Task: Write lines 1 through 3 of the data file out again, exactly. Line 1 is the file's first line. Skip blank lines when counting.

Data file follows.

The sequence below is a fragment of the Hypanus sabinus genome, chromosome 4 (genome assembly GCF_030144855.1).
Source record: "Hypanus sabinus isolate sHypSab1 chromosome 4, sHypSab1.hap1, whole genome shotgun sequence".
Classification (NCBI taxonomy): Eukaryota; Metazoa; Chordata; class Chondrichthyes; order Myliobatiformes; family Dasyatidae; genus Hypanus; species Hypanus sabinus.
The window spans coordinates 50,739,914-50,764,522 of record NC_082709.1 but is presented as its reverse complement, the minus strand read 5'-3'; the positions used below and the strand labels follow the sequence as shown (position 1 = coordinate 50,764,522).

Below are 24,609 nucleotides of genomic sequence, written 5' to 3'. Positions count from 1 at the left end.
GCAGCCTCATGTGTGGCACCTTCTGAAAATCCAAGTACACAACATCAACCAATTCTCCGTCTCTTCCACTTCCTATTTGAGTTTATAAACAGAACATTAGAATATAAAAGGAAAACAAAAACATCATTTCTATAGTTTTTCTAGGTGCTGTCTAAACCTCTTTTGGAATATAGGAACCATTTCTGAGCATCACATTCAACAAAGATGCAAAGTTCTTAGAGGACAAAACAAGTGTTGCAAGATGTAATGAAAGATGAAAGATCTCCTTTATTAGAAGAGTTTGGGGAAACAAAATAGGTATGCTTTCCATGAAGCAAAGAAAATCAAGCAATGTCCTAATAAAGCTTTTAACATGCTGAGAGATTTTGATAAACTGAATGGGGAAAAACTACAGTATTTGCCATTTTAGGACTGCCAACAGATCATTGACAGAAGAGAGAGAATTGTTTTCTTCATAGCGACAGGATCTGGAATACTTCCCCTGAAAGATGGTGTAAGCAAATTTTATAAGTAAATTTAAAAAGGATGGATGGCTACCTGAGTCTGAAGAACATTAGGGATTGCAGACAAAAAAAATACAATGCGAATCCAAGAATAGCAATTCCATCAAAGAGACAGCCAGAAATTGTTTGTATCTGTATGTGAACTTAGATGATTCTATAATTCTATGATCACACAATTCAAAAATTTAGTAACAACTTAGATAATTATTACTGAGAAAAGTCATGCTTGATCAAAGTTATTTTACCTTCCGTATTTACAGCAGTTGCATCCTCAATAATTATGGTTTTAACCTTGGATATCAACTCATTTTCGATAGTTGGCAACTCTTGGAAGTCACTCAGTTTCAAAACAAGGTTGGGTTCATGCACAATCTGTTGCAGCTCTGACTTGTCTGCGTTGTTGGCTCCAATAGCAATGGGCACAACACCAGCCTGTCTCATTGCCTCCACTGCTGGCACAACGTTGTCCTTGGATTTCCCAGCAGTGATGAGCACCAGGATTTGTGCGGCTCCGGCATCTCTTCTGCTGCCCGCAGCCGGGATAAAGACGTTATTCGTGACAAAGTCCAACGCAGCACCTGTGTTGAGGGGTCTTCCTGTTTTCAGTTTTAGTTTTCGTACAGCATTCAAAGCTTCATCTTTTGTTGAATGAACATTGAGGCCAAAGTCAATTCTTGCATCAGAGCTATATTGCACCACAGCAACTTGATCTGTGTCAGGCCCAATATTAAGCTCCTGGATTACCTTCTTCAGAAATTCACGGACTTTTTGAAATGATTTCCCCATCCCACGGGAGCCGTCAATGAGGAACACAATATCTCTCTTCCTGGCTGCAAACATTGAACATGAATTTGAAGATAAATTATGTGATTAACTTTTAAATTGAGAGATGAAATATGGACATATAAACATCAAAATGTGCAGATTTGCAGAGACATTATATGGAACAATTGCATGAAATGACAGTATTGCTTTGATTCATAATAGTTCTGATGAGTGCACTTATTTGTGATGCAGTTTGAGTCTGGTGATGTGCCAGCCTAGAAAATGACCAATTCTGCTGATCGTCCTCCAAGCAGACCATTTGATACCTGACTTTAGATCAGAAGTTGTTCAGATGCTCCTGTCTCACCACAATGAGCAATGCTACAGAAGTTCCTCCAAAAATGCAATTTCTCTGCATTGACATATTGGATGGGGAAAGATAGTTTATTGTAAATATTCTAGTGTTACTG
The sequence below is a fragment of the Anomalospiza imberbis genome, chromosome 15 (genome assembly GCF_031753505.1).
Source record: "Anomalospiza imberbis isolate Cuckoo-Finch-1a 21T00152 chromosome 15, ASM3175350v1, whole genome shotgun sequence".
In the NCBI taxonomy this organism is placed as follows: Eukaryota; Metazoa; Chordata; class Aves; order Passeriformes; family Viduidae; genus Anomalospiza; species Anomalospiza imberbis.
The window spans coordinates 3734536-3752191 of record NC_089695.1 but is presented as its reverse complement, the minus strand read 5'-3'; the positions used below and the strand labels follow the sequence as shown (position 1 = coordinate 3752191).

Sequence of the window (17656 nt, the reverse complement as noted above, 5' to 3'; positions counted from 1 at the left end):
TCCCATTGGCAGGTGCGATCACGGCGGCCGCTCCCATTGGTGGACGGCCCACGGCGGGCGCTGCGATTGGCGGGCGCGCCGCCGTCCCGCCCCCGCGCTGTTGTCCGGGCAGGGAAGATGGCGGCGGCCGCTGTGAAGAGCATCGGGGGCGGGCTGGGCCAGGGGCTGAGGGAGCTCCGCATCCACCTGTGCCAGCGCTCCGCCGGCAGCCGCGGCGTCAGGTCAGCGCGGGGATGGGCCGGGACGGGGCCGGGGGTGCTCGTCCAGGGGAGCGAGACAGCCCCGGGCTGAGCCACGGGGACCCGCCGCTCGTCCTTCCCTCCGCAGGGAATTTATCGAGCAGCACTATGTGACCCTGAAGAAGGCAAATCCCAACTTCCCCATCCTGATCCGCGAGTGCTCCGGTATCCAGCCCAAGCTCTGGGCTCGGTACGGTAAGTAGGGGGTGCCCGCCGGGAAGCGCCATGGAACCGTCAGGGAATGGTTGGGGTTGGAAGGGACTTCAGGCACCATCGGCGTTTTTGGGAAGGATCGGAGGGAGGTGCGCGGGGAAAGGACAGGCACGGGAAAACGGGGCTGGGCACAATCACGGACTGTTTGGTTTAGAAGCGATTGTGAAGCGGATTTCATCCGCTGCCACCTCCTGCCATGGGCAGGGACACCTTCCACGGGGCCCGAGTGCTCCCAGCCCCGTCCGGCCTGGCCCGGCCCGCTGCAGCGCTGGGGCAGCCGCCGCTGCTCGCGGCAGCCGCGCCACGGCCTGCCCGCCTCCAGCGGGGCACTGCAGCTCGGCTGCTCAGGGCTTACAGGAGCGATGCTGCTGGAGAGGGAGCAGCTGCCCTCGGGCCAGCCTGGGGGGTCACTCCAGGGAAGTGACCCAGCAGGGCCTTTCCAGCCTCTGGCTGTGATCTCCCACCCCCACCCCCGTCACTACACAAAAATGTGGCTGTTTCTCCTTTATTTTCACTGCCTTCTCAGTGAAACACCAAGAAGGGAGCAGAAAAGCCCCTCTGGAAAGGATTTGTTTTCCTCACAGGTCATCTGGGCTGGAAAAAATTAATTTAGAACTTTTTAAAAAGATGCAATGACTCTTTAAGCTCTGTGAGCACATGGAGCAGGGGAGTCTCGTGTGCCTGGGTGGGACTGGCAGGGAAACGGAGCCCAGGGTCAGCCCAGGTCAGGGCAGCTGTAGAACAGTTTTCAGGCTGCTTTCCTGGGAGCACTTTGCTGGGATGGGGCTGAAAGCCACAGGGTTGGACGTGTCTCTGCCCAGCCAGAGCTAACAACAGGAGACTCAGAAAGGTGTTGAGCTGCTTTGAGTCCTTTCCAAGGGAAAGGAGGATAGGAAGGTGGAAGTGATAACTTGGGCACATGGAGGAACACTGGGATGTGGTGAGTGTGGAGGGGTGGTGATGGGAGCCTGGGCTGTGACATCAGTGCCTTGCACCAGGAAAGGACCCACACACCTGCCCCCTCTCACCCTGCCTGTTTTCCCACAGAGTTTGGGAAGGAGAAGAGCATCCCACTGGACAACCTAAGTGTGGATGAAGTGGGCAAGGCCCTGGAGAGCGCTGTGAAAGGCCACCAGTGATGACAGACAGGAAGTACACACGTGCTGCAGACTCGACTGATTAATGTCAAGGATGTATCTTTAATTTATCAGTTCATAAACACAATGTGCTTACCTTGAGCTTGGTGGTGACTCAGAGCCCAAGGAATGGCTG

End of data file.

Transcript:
The sequence below is a fragment of the Hypanus sabinus genome, chromosome 4 (genome assembly GCF_030144855.1).
Source record: "Hypanus sabinus isolate sHypSab1 chromosome 4, sHypSab1.hap1, whole genome shotgun sequence".
Classification (NCBI taxonomy): Eukaryota; Metazoa; Chordata; class Chondrichthyes; order Myliobatiformes; family Dasyatidae; genus Hypanus; species Hypanus sabinus.